I wrote a blog here on Nov. 26 ( that I feared might seem crass or insensitive.

It was entitled HOW DID BORJE SALMING DIE? and followed the scenario painted to me by a couple of Toronto–area physicians that have dealt with end–of–life circumstances. My curiosity arose when the legendary Maple Leafs defenseman suddenly passed away in Stockholm only 12 days after appearing largely functional during a pair of on–ice tributes at Scotiabank Arena. His dreadful fate — Amyotrophic Lateral Sclerosis (ALS or Lou Gehrig’s Disease) — normally requires three–to–five years for all of its devastating symptoms to prevail. How was it that Salming perished merely three months after diagnosis… and so quickly following his last Toronto visit?

Thankfully, not a single person (including those in Salming’s family) communicated, to me, any perplexity or dismay over the blog. Obviously, I wrote it with absolute respect and care for a man whose presence I already miss.

Another such blessing arrived this week via email, neither solicited nor expected, from Somer Marontate, a medical person in Newtonville, Ont. (30 kilometers east of Oshawa). It’s with her permission that I share it here:

I recently read your article about Borje Salming’s passing and wanted to reach out to thank you. Although I did not know the family and do not know the manner in which he passed so quickly after being present for the ceremonies in Toronto, I used to have a career in our local hospital as a Registered Nurse where end–of–life care was my passion and the greatest honour I served (I’m now in private practice with infants and new families, but palliative care and a healthy relationship with death will always be dear to me). It was forever difficult to convey (and I rarely tried) how I was able to — within legal limits, integrity, dignity and morals — support the shutting down of a sick, terminal body and Being. When I heard of Borje’s passing, I immediately figured he had come to Canada to receive MAiD [Medical Assistance in Dying, not legal in Sweden]. When I learned he had returned home and passed there, it gave me pause and curiosity, even if not my business. Having been present for, and supported, countless people and families during their end–of–life and dying, I felt certain that Borje had been able to make a conscious and intentional choice about his passing while being faced with the unimaginable cruelty of ALS. It also perhaps led to the intensity of emotion that so many witnessed on that Friday and Saturday night in Toronto.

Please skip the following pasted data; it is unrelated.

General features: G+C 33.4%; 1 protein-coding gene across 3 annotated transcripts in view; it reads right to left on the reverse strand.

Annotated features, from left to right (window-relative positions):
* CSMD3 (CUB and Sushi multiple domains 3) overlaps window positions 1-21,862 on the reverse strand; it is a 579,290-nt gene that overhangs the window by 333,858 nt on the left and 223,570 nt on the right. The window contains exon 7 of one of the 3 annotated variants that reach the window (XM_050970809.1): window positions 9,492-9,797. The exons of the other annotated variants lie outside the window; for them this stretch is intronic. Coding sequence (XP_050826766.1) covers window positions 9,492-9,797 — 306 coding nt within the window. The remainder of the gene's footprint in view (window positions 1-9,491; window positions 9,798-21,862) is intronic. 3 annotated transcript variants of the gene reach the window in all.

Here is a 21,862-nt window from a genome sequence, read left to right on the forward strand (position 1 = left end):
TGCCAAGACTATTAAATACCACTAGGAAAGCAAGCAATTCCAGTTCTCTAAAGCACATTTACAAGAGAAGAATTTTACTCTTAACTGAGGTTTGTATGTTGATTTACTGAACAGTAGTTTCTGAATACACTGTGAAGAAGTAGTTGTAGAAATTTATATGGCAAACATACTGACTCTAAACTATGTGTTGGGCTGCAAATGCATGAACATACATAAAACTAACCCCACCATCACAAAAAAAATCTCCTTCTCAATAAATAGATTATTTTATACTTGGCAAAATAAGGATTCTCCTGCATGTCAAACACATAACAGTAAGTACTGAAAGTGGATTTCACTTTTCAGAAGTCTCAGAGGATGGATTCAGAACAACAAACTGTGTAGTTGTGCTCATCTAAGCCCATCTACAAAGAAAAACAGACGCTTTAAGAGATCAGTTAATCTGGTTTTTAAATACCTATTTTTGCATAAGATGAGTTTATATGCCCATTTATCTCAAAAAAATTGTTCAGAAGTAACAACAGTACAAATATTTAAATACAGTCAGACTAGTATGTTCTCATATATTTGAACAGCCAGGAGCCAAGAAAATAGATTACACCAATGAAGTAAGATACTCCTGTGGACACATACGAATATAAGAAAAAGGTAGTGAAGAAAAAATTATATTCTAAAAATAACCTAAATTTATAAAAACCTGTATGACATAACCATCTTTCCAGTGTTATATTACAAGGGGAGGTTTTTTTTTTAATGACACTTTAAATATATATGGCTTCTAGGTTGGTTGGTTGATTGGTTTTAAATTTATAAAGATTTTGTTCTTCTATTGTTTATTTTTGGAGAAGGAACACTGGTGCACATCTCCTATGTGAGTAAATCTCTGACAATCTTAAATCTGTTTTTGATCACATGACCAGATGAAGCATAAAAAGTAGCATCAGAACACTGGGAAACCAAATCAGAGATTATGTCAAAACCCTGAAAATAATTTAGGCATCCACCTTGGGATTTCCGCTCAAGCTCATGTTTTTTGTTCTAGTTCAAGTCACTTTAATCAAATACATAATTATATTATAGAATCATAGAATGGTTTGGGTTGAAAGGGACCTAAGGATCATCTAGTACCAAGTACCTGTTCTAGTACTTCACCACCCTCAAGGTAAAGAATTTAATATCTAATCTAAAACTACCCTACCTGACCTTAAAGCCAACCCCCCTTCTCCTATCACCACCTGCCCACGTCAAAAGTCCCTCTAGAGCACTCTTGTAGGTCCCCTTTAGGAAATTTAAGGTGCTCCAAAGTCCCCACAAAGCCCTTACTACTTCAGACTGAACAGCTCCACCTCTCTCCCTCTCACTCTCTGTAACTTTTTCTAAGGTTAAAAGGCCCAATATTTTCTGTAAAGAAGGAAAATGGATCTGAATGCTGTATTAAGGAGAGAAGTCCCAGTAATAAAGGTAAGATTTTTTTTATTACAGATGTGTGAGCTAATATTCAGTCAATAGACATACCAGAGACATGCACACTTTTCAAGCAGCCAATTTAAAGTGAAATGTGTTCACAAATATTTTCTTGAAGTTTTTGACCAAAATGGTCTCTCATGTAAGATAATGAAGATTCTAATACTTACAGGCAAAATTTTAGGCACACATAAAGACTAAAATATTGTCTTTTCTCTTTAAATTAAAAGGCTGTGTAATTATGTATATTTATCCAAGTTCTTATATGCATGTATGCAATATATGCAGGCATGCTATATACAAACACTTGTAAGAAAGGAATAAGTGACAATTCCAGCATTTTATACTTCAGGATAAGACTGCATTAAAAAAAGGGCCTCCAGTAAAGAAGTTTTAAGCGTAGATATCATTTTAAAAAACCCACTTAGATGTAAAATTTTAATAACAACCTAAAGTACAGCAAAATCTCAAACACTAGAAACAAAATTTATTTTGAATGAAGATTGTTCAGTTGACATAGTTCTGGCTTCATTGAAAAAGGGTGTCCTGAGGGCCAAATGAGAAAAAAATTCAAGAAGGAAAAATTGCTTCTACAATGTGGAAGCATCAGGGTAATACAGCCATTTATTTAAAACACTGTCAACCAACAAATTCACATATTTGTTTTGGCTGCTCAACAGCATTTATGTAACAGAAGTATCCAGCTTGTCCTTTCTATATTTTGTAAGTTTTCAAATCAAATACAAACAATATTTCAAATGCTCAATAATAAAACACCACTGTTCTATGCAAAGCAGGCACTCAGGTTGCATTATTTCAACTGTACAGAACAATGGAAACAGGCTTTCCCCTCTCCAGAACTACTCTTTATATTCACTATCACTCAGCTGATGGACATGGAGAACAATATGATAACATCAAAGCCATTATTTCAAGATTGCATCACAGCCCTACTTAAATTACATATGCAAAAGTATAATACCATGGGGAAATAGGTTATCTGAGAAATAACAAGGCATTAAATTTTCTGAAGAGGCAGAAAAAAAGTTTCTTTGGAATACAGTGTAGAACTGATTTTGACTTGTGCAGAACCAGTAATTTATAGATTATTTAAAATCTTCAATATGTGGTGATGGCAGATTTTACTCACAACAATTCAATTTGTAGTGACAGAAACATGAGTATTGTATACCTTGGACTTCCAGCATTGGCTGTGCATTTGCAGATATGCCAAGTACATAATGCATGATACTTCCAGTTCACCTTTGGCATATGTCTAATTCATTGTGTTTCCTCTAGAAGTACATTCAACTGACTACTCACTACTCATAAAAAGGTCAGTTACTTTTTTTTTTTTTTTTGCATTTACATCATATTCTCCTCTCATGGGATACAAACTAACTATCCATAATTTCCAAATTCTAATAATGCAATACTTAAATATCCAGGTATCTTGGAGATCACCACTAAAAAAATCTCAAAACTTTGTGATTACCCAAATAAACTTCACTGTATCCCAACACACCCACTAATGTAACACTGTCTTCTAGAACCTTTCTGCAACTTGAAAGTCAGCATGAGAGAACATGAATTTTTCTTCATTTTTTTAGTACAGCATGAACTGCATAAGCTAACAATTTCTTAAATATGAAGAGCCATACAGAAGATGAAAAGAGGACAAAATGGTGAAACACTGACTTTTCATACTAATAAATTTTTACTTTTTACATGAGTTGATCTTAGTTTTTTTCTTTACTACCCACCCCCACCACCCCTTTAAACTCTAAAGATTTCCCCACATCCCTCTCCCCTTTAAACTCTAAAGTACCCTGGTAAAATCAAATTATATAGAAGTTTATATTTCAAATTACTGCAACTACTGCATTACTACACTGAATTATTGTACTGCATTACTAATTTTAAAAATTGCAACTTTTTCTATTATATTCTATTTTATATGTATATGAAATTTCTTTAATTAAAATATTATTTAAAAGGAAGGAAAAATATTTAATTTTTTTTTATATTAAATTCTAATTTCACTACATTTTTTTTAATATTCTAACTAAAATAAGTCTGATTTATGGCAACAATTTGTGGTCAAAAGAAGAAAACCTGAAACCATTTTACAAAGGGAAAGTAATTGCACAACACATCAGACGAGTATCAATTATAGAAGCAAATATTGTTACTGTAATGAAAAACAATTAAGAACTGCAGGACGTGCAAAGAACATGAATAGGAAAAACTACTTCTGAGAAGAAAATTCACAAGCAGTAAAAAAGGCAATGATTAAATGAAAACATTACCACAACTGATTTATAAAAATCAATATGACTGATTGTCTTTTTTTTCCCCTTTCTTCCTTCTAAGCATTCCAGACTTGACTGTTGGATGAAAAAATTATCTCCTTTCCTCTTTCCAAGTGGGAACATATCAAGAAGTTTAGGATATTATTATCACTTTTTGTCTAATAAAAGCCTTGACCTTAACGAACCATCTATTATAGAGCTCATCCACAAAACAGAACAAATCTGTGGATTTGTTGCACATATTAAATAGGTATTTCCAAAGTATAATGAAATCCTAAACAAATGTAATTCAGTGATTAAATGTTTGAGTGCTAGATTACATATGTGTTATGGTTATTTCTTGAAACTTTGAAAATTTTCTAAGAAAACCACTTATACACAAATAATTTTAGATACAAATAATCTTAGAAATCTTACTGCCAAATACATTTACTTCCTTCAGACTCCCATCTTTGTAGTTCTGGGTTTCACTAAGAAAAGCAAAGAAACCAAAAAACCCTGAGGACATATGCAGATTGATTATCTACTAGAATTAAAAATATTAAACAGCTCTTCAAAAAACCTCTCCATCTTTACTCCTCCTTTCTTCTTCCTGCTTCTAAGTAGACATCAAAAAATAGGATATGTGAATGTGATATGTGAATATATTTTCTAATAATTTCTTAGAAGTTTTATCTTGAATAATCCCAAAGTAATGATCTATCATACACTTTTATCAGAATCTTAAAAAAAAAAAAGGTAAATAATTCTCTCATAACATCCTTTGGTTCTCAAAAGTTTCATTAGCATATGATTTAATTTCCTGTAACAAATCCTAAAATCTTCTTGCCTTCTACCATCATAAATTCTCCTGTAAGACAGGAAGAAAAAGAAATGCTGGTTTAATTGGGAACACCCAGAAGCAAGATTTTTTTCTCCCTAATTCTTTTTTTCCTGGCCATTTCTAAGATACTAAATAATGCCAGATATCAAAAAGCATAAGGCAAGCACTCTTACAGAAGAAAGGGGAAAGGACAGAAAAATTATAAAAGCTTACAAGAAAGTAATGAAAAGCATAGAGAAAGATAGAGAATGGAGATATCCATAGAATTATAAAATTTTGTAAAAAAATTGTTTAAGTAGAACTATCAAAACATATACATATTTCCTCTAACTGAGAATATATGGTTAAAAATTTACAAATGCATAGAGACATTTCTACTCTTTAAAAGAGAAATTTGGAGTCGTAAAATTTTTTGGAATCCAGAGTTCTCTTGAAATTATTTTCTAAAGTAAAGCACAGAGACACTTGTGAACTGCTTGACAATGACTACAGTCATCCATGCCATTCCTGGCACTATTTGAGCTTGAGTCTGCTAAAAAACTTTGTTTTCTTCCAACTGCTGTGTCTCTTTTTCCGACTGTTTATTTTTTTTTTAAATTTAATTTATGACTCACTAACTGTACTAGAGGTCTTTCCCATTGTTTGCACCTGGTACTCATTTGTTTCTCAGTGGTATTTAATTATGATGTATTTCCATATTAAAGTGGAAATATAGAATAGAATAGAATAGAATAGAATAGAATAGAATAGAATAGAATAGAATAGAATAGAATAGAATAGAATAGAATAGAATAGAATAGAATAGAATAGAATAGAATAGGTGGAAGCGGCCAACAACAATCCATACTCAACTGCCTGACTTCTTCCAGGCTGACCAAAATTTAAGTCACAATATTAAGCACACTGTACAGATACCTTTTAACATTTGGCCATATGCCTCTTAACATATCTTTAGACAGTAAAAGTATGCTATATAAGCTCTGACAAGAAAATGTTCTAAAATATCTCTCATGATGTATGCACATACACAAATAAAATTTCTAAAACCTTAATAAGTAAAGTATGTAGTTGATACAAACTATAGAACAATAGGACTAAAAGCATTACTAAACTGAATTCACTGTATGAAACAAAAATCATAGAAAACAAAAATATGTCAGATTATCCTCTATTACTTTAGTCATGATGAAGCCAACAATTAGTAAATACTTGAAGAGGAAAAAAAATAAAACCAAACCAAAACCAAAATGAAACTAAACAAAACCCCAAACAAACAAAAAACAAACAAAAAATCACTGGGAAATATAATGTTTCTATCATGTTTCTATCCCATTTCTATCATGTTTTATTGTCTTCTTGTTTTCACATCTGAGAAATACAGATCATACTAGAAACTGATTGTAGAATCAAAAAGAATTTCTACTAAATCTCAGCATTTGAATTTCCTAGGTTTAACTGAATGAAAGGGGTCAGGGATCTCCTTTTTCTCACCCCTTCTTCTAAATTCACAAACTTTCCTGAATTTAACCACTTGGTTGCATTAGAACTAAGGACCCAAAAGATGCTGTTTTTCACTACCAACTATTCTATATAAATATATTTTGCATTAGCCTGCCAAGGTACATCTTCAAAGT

Your writing, research and explanation were so beautifully and respectfully shared. I sincerely appreciate the words and manner in which you posted the information. Regardless of the facts surrounding Mr. Salming’s death, the process you described is a reality for many. It is a resource and aspect of the dignity and humanity our medical professionals can utilize during a time of feeling powerless while witnessing a loved one’s suffering.

Thank you for your time and heart in sharing this information.

Somer’s message was extremely gratifying. It meant a lot to me.

As did Borje Salming… through his unparalleled life as a Swedish hockey pioneer.


2 comments on “The Apathy of Success

  1. Howard,

    I wondered the same thing about the seemingly strange circumstances surrounding the sudden passing of my childhood hero, Börje Salming. I am relieved that he won’t have to languish anymore in the painful and visibly horrific condition that he appeared to be in when he visited his second home in Toronto. He will be missed, but certainly not soon forgotten if ever at all for his bronzed statue stands outside Scotia Bank Arena as monument to the heart, character and talent of a an All-Time Toronto Maple Leafs Legend.